Many may have read the recent article in which economists suggest that we spend money on experiences and not things. Although I’d consider myself non-materialistic, and more ready to shell out for a positive experience, I seemed to be in the quiet minority during today’s discussion. Perhaps the better question for seekers of financial independence would be how much are you able to sacrifice spending now, in order to enjoy a mix of experiences, goods, and freedoms in the future?  Food for thought…

Sunday, May 24, 2015

Eating Frugally in the States

     Two weeks ago, I went on my last work trip for a couple of years, travelling from Ottawa to Philadelphia, driving to Pittsburgh, flying to Chicago, and then down to Austin Texas, before returning home to Ottawa. My goal was to spend less than half of the Government of Canada per diem of $92 per day on food. Why did I attempt this frugal goal? I enjoy challenging myself when it comes to money, and have noted that food in the United States is cheaper than in Canada. Here's how I did for the five days while I was travelling.

Had a sandwich and donut at Tim Horton's in the Ottawa airport for lunch ($5), before spending $12 (including a tip) on a salad at Chili's in New Jersey, and buying $12 worth of groceries (almonds, juice and fruit). 

My hotel in New Jersey provided a free breakfast, but I tipped my server $2. I bought a milk and donut ($3) before a meeting near Harrisburg mid-morning, and then paid $33 for my lunch and that of a person I was meeting (biggest single expense all week). I paid $13 (including tip) for my supper at Applebee's and bought some fruit and milk for $4 at a gas station. 

This was a crazy driving day, going back-and-forth between Harrisburg and Pittsburgh. I kept things very cheap, paying $4 for a breakfast sandwich, $7 for a taco salad at lunch, and $7 for Subway at supper. After about 10 hours of driving, I passed out at 9pm at night.

I woke up early to drive into Philadelphia and skipped breakfast. I bought a cheese steak at the airport for lunch ($10), spent $18 (including a $5 tip) on the best deep dish pizza of my life in Chicago at supper, and then bought $8 of groceries (including breakfast for the next morning).

My only expense Thursday was an $8 lunch at the Chicago airport before my flight to Austin. The rest of my meals until Saturday were provided via a credit group I attended. 

I bought a delicious $7 breakfast sandwich at the Austin airport, and a less than delicious $10 salad at the Washington airport on my way home. 

     Rather than paying for lunch on Monday for the individual I was meeting, I pretty much kept on the frugal track all week. That said, I'm somewhat ashamed, although not at all surprised to admit to gaining about seven pounds during my week on the road. It's much easier to control your diet at home, than when you're scrambling to eat while travelling from city to city. The good news is that I've already lost four of those seven pounds, simply by falling back into my normal eating and exercise routines.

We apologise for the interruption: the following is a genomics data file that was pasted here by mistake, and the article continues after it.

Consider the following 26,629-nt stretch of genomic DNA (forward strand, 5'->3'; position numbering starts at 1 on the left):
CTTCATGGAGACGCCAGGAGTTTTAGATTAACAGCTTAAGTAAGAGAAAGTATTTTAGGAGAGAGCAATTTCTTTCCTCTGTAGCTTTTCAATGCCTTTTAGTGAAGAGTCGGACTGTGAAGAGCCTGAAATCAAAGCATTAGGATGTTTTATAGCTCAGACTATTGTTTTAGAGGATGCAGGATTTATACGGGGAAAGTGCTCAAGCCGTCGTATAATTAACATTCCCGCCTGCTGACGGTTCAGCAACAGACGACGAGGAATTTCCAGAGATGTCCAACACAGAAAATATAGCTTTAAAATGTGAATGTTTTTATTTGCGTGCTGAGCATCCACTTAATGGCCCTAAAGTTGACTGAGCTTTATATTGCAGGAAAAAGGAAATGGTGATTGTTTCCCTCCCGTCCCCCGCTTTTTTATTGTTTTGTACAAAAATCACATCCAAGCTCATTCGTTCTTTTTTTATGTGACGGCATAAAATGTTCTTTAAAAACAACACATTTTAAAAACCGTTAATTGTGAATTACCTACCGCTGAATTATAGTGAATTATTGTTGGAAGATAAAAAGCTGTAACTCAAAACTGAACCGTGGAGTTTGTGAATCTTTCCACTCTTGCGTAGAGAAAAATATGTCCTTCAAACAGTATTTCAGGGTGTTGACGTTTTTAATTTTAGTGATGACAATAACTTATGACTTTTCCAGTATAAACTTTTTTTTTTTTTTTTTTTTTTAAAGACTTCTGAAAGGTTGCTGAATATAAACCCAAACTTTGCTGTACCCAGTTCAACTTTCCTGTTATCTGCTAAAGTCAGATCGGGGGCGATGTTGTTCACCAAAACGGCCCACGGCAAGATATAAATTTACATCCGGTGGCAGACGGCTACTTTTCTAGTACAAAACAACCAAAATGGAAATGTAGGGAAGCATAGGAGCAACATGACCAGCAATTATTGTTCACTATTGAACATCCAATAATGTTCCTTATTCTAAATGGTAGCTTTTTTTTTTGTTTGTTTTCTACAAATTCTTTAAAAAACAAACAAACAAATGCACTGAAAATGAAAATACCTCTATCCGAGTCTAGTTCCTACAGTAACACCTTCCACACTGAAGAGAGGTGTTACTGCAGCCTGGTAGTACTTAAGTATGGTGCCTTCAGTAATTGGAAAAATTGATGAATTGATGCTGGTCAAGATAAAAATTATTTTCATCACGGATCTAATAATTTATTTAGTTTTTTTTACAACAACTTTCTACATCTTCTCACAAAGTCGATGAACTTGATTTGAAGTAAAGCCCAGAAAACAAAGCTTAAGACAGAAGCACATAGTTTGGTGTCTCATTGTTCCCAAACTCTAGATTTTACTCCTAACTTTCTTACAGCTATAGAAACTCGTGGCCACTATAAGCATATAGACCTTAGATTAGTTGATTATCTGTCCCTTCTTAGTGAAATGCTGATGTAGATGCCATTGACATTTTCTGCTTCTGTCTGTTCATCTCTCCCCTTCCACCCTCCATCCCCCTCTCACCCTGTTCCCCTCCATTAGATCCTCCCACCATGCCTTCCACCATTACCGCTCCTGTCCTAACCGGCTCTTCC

No big portfolio news to share relating to the last two weeks. I have yet to make my May contribution transfer into my portfolio, and might hold off til June unless I see something compelling in the interim. That said, I'm a big fan of the "boring is beautiful" philosophy when it comes to my portfolio. Keeping transactions low, and letting dividends continue to roll in, is just fine with me :)

Sunday, May 10, 2015

One Buy, Raise, Big Change, and a Challenge

     Last week was a busy one financially, professionally, and personally. On Tuesday, I continued to take steps to make my portfolio more tax efficient by purchasing shares of H&R REIT in my TFSA. The idea being that I'll wait at least a month, and then sell the same amount of shares I currently hold in my non-registered (i.e. fully taxable) account. Although there will be a short-term tax hit due to a capital gain, it's worth not being taxed at my marginal rate on the income the H&R distributes each year (current yield is about 6%). 
     On Thursday, Telus, my largest holding, announced their semi-annual dividend increase. The 5% raise was even more impressive given it represented a 10.5% increase year-over-year. Telus also announced strong subscriber and profit growth in their first quarter. If you're a Canadian dividend growth investor and Telus isn't on your radar screen, I'd highly recommend considering this well managed telecomm which has increased their dividend nine times since announcing their multi-year dividend growth program in May 2011.